We ask that you and your Essential Care Partner follow the visitor guidelines at the time of your surgery. Ask the health care team for more information about the UHN visitor policy during COVID-19.

What happens when I arrive in the Pre-Operative Care Unit (POCU)?

  1. The ward clerk checks you in.
  2. Your nurse double checks your name, date of birth and chart information.
  3. You change into a hospital gown, and remove your underwear and socks. A nurse will give you a warm blanket or an electric heating blanket will be placed on you to keep you warm before surgery. Being warm before and during surgery helps to reduce the risk of infection. You may also be given a disposable hair cap. You will need to place all your hair inside this cap.
  4. If needed, some of your body hair is removed in the hospital just before your procedure. Do not shave or clip your body hair in the area of your surgery at home before your surgery. This can increase your chance of getting an infection.
  5. In the POCU, members of your surgical team review your health.
  6. An intravenous (IV) may be started in your arm and, you may be given medication to help you relax.
  7. If you are admitted as an inpatient after surgery, you will have your blood sugar tested in POCU and PACU so we can monitor your blood sugar levels.
  8. We may also give you an antibiotic before surgery, depending on the surgeon and type of surgery you are having.
  9. Your surgeon marks the area of your body where you will have your surgery with a special marker.
  10. You will be placed in either a recliner or on a stretcher (depending on your surgery). The nurse will place a warming blanket on you to help keep you warm before and during your surgery. This helps lower the chance of infection.
  11. You are taken to the operating room.

​3.7 What to Bring

What Should I Bring to the Hospital on the Day of My Surgery?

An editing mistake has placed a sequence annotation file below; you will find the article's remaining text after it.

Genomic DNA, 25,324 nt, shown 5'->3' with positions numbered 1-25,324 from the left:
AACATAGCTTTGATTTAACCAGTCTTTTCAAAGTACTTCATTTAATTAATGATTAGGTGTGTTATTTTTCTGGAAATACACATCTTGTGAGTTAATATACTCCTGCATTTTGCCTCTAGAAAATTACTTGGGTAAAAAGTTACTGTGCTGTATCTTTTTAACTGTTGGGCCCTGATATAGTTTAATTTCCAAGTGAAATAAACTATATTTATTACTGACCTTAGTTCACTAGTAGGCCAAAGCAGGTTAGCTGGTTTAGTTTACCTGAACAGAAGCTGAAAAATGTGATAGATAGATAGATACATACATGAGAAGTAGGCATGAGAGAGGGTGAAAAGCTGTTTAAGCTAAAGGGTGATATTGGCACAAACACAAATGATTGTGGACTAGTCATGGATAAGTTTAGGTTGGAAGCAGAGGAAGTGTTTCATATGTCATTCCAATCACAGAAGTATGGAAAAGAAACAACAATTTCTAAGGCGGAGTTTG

On the day of your surgery bring these items in one small bag with your name on it:

  • This guide – you can use it to remember the details of your surgery or keep new information you get during your hospital stay.
  • Toiletries (such as tissues, toothbrush, toothpaste, comb, brush, soap, shampoo and shaving kit).
  • Socks and comfortable shoes with rubber, non-skid soles (such as running shoes).
  • Hearing aids, dentures and eyeglasses in their protective cases (all labeled with your name and phone number).
  • Any walking aids such as canes or walkers (all labeled with your name and phone number).
  • Your Ontario Health Card (OHIP), and your health benefits card and drug plan card, if you have one. If you do not have an OHIP card, please bring another form of government-issued photo ID (such as a driver’s license, passport, or other provincial health card).
  • Medications you were asked to bring during your visit to the Pre-Admission Clinic. Please bring only these medications with you in their original bottles.
  • Any new medications you started since your Pre-Admission Clinic visit. If there have been any changes in how you take any of your medications, please let the pharmacist, nurse or doctor know when you are admitted to the hospital.
  • If your Pre-Admission assessment was done by phone and not in the Clinic, please bring in all of your medications in their original bottles.
  • Personal cell phone, tablet or laptop for use during your stay.

Any items you may need, like a bath robe, clothes or other belongings can be brought to you by your family or friends after your surgery.

My money and valuables

The hospital is not responsible for your money or valuables.

We know that you will have your personal items with you such as clothing, medications and personal support aids (for example, eyeglasses, contact lenses, dentures, hearing aids, mobility aids such as a cane, walker, prostheses or wheelchair). The hospital cannot be responsible for these items if they are damaged or go missing. We will give you a copy of our valuables form when you are admitted.

​3.8 The Operating Room

Caring for You in the Operating Room

Having surgery may make you feel afraid or uncomfortable. It can be hard because during surgery, you can’t take part in your own care.

At UHN, we want to give you and your family the best possible care before, during and after your surgery. The operating room always has a team of people with you to make sure you are safe.

Who is part of my operating room team?

While you are in our care, a team works together with you to make sure your surgery is a success. Your team may include:

  • surgeons, surgical fellows and residents
  • nurses
  • anesthetists (doctors who give you medication to put you to sleep so you feel no discomfort or pain during surgery)
  • anesthesia assistants
  • respiratory therapists (monitors your breathing)
  • respiratory technologists (helps the respiratory therapists)
  • evoked potential technologist (professional trained to measure electrical responses in your brain)
  • perfusionist (professional trained to use heart-lung machines)
  • support staff

What happens in the operating room?

  1. A member of the health care team helps you onto the operating room table and gives you a blanket to keep warm.
  2. We place monitors on your body for your safety and clean the area of skin around where the surgery will take place.